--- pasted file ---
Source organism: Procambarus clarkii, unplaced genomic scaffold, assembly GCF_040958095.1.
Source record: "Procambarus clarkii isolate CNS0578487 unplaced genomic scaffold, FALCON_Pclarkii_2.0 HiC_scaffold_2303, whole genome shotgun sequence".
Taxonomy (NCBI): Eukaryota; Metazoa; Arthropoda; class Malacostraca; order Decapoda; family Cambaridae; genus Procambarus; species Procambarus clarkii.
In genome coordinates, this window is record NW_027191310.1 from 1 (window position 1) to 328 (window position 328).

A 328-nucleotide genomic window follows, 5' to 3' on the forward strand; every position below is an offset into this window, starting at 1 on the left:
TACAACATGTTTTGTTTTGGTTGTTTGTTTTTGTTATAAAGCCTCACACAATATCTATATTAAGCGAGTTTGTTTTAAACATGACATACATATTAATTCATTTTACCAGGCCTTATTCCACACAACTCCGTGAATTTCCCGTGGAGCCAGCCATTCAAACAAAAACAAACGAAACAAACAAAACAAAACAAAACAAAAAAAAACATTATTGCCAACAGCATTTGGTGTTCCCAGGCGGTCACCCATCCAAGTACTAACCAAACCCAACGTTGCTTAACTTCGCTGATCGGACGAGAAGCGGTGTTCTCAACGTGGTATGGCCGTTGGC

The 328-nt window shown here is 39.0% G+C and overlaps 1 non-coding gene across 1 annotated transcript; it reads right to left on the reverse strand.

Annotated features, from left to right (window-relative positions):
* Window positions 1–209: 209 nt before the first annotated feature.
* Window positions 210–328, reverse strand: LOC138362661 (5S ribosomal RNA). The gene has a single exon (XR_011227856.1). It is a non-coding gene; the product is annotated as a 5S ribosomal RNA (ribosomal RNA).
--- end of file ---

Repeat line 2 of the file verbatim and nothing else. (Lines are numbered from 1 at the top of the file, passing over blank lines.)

Source record: "Procambarus clarkii isolate CNS0578487 unplaced genomic scaffold, FALCON_Pclarkii_2.0 HiC_scaffold_2303, whole genome shotgun sequence".